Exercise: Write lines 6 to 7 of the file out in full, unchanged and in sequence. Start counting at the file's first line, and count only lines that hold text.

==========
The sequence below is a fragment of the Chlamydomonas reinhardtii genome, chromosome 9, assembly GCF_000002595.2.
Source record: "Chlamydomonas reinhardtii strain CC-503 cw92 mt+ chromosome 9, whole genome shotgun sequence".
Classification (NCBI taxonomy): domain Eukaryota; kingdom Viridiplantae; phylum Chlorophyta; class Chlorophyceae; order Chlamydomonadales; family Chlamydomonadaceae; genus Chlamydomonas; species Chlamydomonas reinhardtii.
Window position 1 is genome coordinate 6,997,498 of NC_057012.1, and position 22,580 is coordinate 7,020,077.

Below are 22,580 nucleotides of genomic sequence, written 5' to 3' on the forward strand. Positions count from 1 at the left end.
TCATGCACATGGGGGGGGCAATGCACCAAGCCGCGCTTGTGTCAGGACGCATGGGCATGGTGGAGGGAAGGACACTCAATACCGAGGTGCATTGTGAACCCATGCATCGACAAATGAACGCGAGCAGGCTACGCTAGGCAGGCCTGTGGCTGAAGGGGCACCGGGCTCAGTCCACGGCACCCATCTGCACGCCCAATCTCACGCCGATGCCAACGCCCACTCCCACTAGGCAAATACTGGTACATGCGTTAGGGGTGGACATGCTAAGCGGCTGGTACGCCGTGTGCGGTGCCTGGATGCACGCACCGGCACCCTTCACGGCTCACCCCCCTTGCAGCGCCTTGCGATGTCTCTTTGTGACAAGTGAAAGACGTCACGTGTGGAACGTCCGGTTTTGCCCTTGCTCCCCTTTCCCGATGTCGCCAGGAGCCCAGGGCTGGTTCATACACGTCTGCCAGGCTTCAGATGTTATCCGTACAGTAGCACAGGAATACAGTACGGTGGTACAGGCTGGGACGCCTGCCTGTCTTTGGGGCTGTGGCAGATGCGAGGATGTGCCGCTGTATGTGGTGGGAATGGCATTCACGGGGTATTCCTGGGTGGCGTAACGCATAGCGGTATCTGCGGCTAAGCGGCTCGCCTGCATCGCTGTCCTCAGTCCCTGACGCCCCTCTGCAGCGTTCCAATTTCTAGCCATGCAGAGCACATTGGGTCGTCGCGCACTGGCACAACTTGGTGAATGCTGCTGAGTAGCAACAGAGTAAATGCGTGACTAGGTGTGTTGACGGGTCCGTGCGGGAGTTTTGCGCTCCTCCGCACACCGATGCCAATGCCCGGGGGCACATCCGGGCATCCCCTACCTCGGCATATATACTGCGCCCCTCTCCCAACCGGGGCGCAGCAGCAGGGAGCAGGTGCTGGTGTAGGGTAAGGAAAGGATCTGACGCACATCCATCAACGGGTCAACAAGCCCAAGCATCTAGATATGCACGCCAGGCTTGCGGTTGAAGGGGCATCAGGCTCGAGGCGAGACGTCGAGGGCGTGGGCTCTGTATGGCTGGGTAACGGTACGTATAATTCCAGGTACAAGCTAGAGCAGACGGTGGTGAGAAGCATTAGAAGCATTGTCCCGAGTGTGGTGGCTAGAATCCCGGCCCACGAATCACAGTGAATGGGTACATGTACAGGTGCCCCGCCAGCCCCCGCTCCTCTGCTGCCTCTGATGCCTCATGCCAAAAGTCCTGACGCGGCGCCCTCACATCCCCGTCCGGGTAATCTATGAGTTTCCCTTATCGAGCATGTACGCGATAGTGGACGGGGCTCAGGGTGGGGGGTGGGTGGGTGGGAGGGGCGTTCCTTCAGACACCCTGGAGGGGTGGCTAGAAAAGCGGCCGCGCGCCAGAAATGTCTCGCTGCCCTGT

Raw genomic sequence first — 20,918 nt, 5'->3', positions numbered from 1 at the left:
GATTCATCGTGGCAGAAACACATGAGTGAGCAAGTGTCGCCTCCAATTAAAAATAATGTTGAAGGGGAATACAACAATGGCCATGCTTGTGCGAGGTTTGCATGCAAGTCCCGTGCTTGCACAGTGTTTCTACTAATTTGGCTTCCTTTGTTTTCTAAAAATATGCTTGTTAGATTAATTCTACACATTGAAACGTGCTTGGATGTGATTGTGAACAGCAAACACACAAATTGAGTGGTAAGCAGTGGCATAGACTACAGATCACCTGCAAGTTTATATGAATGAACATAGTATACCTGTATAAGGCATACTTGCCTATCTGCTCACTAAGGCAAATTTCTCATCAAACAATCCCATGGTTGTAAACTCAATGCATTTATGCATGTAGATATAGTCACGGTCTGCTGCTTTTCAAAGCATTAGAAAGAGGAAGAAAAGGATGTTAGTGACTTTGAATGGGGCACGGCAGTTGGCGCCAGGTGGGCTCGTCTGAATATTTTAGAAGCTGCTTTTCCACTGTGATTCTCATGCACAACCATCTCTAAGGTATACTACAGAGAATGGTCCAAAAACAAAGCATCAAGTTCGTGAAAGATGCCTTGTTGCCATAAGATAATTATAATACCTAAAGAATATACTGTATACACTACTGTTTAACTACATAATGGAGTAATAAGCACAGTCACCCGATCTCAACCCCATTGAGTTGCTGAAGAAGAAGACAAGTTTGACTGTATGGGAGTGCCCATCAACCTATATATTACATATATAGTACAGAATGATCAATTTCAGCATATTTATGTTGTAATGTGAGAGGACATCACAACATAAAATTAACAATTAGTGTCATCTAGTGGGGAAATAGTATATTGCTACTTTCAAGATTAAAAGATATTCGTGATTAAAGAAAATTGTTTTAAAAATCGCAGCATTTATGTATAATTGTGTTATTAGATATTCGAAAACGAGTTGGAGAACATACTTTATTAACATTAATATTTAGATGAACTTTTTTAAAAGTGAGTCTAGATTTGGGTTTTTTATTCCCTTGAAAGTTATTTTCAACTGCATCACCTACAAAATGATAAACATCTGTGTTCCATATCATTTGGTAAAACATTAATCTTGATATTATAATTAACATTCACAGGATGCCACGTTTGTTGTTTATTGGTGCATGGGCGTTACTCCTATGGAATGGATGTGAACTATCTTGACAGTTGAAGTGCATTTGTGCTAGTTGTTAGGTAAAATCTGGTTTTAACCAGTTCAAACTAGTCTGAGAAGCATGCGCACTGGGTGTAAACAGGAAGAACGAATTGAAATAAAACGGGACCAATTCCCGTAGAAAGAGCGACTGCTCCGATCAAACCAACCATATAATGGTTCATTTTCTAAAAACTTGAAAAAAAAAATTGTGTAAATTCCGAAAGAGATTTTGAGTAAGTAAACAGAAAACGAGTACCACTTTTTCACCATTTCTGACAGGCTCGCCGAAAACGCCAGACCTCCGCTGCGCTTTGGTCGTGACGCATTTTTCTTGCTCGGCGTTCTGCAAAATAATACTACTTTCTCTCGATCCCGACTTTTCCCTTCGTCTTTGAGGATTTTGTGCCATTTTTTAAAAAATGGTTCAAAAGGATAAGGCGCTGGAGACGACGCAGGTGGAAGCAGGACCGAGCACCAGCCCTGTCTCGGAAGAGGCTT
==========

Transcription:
TCATGCACATGGGGGGGGCAATGCACCAAGCCGCGCTTGTGTCAGGACGCATGGGCATGGTGGAGGGAAGGACACTCAATACCGAGGTGCATTGTGAACCCATGCATCGACAAATGAACGCGAGCAGGCTACGCTAGGCAGGCCTGTGGCTGAAGGGGCACCGGGCTCAGTCCACGGCACCCATCTGCACGCCCAATCTCACGCCGATGCCAACGCCCACTCCCACTAGGCAAATACTGGTACATGCGTTAGGGGTGGACATGCTAAGCGGCTGGTACGCCGTGTGCGGTGCCTGGATGCACGCACCGGCACCCTTCACGGCTCACCCCCCTTGCAGCGCCTTGCGATGTCTCTTTGTGACAAGTGAAAGACGTCACGTGTGGAACGTCCGGTTTTGCCCTTGCTCCCCTTTCCCGATGTCGCCAGGAGCCCAGGGCTGGTTCATACACGTCTGCCAGGCTTCAGATGTTATCCGTACAGTAGCACAGGAATACAGTACGGTGGTACAGGCTGGGACGCCTGCCTGTCTTTGGGGCTGTGGCAGATGCGAGGATGTGCCGCTGTATGTGGTGGGAATGGCATTCACGGGGTATTCCTGGGTGGCGTAACGCATAGCGGTATCTGCGGCTAAGCGGCTCGCCTGCATCGCTGTCCTCAGTCCCTGACGCCCCTCTGCAGCGTTCCAATTTCTAGCCATGCAGAGCACATTGGGTCGTCGCGCACTGGCACAACTTGGTGAATGCTGCTGAGTAGCAACAGAGTAAATGCGTGACTAGGTGTGTTGACGGGTCCGTGCGGGAGTTTTGCGCTCCTCCGCACACCGATGCCAATGCCCGGGGGCACATCCGGGCATCCCCTACCTCGGCATATATACTGCGCCCCTCTCCCAACCGGGGCGCAGCAGCAGGGAGCAGGTGCTGGTGTAGGGTAAGGAAAGGATCTGACGCACATCCATCAACGGGTCAACAAGCCCAAGCATCTAGATATGCACGCCAGGCTTGCGGTTGAAGGGGCATCAGGCTCGAGGCGAGACGTCGAGGGCGTGGGCTCTGTATGGCTGGGTAACGGTACGTATAATTCCAGGTACAAGCTAGAGCAGACGGTGGTGAGAAGCATTAGAAGCATTGTCCCGAGTGTGGTGGCTAGAATCCCGGCCCACGAATCACAGTGAATGGGTACATGTACAGGTGCCCCGCCAGCCCCCGCTCCTCTGCTGCCTCTGATGCCTCATGCCAAAAGTCCTGACGCGGCGCCCTCACATCCCCGTCCGGGTAATCTATGAGTTTCCCTTATCGAGCATGTACGCGATAGTGGACGGGGCTCAGGGTGGGGGGTGGGTGGGTGGGAGGGGCGTTCCTTCAGACACCCTGGAGGGGTGGCTAGAAAAGCGGCCGCGCGCCAGAAATGTCTCGCTGCCCTGT

Raw genomic sequence first — 20,918 nt, 5'->3', positions numbered from 1 at the left: